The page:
Kenseth Thumps Sprint Cup Field with Late Race Pass in New Hampshire 301
Matt Kenseth drove stealthily in Sunday’s NASCAR Sprint Cup New Hampshire 301 to find the right time late in the race to take command from Kyle Busch, who along with Martin Truex, Jr. had dominated most of the day’s race in front for a combined total of 256 laps.
Although Kenseth led for only 38 laps, his Joe Gibbs Racing Dollar General Toyota was the strongest car when it counted the most holding off a hard charging Tony Stewart for second, who in his own race was fending off Joey Logano, a resurgent Kevin Harvick and a surprising Greg Biffle to round out the top five.
In Friday’s pole day qualifying, Kenseth mustered a best 18th place showing, but was seen laughing and commiserating with crew chief, Jason Ratliff afterwards with all his JGR crew knowing his car would be a contender despite their adverse start.
“Yeah, I mean, it always feels good to win, obviously, but I think today especially,” said the 44-year old Kenseth, who won for the second straight time at the 1.058-mile flat track and for the 38th time in his career. “Friday I didn’t do a good job qualifying. We started middle of the pack. Our first run wasn’t great. I don’t know what he (Ratliff) adjusted but he made some great changes for run two, and really I felt like we had probably the best car all day. It just took forever to get there.”
Stewart, however, was delighted with the effort of his team. He and first-year crew chief Mike Bugarewicz exchanged texts dealing with setup notes on Saturday night, after Stewart flew to Ohio to oversee the Kings Royal sprint car race at Eldora Speedway, which he owns.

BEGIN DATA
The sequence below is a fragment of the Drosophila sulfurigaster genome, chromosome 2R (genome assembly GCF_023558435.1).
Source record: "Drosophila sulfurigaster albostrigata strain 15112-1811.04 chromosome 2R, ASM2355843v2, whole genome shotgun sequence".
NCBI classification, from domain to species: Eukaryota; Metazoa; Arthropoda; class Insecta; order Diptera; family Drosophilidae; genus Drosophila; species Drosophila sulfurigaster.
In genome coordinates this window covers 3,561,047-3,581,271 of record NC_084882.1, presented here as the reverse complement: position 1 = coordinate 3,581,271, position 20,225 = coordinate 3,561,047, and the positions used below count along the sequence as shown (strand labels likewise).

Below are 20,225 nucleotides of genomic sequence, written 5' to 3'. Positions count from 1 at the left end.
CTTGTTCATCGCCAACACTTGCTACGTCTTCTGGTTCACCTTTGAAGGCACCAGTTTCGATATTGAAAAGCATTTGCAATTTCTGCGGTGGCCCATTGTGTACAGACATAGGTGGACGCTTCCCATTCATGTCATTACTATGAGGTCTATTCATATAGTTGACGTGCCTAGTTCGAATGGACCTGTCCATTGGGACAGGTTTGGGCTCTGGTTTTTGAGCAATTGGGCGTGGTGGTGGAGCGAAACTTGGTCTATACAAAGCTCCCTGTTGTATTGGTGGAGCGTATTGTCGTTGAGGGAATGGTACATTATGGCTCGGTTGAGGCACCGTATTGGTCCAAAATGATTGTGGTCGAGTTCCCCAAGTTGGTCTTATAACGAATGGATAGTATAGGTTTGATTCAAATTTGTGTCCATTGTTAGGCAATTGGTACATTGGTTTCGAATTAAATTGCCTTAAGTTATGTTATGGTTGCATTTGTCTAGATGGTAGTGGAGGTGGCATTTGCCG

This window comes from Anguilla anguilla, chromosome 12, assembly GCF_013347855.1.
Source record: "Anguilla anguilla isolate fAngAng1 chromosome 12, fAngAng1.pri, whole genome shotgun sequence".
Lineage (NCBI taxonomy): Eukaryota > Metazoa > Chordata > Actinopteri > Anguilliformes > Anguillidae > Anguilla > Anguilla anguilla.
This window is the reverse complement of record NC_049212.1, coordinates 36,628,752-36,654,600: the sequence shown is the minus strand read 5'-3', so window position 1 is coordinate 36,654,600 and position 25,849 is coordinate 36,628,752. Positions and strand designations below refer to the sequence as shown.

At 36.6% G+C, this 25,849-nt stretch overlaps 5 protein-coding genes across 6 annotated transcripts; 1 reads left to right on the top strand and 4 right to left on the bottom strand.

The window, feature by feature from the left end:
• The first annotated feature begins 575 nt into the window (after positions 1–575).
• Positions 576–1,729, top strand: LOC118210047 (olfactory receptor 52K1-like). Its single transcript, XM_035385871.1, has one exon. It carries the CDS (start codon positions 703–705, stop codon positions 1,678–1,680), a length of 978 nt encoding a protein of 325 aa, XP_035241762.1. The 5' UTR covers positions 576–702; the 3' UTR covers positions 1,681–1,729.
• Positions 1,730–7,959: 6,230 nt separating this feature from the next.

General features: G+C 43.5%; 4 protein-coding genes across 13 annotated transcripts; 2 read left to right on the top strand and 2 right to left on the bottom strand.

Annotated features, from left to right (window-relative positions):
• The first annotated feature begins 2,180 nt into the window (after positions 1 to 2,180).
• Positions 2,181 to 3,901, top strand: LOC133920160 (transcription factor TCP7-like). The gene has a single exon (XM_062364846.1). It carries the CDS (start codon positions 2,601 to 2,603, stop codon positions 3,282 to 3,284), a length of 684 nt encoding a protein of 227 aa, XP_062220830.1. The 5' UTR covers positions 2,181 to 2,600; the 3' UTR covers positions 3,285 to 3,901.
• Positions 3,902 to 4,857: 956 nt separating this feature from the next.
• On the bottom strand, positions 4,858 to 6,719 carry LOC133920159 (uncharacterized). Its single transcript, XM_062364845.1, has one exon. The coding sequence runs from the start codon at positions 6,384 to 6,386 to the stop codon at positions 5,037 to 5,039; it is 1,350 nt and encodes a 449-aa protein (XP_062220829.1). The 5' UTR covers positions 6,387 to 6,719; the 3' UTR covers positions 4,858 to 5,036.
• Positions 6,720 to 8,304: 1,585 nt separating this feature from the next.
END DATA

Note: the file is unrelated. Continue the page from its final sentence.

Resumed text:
“Yeah, we had a much better Chevy today than what we had yesterday,” said Stewart, who is now 67 points ahead of 31st-place Brian Scott. “I went off and went to Eldora for the Kings Royal last night. He kept sending me a couple of texts. He was working as late here as I was working late at Eldora. It really paid off.”
Brad Keselowski’s two-race winning streak was snapped in a late race incident cutting a tire after brushing against Kurt Busch, who both in turn had to make unscheduled stops ending up 15th and 22nd, respectively after being top rated contenders during the race.
Alex Bowman driving the No. 88 Hendrick Motorsports Chevy for Dale Earnhardt, Jr. was going for a career best finish until cutting down a left rear tire sending him into the turn one wall at the time running eighth. He stayed on the lead lap, but was relegated to 26th position in the final rundown.
Missing the race for reason of signs of a concussion, Dale Earnhardt, Jr. is now on the bubble in 16th place in the NASCAR Sprint Cup Chase standings, 14 points ahead of the cutline with Trevor Bayne (-14), Ryan Blaney (-16), Kasey Kahne (-22) and Kyle Larson (-25) all trying to get into the Top 16.
The NASCAR Sprint Cup series now moves to the Indianapolis Motor Speedway for the Crown Royal presents the Combat Wounded Coalition 400 on Sunday, July 24.